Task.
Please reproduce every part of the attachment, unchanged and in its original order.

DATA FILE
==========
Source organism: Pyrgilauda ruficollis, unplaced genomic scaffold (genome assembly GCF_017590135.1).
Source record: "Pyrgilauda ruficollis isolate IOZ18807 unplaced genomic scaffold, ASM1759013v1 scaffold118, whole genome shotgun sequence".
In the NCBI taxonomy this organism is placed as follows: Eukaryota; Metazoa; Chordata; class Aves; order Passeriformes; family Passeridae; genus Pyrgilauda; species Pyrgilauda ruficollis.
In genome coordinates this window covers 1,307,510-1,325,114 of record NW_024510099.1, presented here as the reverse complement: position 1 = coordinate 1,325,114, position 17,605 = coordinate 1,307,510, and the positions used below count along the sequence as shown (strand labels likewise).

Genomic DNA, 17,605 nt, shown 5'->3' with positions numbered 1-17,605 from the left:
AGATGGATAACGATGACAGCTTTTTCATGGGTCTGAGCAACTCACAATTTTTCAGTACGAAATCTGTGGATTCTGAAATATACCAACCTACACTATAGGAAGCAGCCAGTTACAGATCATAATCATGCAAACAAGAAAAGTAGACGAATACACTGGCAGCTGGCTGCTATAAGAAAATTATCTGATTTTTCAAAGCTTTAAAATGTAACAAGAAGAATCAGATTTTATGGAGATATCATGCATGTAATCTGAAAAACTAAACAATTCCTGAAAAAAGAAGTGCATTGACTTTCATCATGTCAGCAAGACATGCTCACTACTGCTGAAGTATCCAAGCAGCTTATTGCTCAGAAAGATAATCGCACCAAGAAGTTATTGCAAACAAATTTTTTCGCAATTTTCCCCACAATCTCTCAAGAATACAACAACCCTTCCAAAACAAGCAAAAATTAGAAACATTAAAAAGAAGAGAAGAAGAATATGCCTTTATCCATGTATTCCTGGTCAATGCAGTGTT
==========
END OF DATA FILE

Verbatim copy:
Source organism: Pyrgilauda ruficollis, unplaced genomic scaffold (genome assembly GCF_017590135.1).
Source record: "Pyrgilauda ruficollis isolate IOZ18807 unplaced genomic scaffold, ASM1759013v1 scaffold118, whole genome shotgun sequence".
In the NCBI taxonomy this organism is placed as follows: Eukaryota; Metazoa; Chordata; class Aves; order Passeriformes; family Passeridae; genus Pyrgilauda; species Pyrgilauda ruficollis.
In genome coordinates this window covers 1,307,510-1,325,114 of record NW_024510099.1, presented here as the reverse complement: position 1 = coordinate 1,325,114, position 17,605 = coordinate 1,307,510, and the positions used below count along the sequence as shown (strand labels likewise).

Genomic DNA, 17,605 nt, shown 5'->3' with positions numbered 1-17,605 from the left:
AGATGGATAACGATGACAGCTTTTTCATGGGTCTGAGCAACTCACAATTTTTCAGTACGAAATCTGTGGATTCTGAAATATACCAACCTACACTATAGGAAGCAGCCAGTTACAGATCATAATCATGCAAACAAGAAAAGTAGACGAATACACTGGCAGCTGGCTGCTATAAGAAAATTATCTGATTTTTCAAAGCTTTAAAATGTAACAAGAAGAATCAGATTTTATGGAGATATCATGCATGTAATCTGAAAAACTAAACAATTCCTGAAAAAAGAAGTGCATTGACTTTCATCATGTCAGCAAGACATGCTCACTACTGCTGAAGTATCCAAGCAGCTTATTGCTCAGAAAGATAATCGCACCAAGAAGTTATTGCAAACAAATTTTTTCGCAATTTTCCCCACAATCTCTCAAGAATACAACAACCCTTCCAAAACAAGCAAAAATTAGAAACATTAAAAAGAAGAGAAGAAGAATATGCCTTTATCCATGTATTCCTGGTCAATGCAGTGTT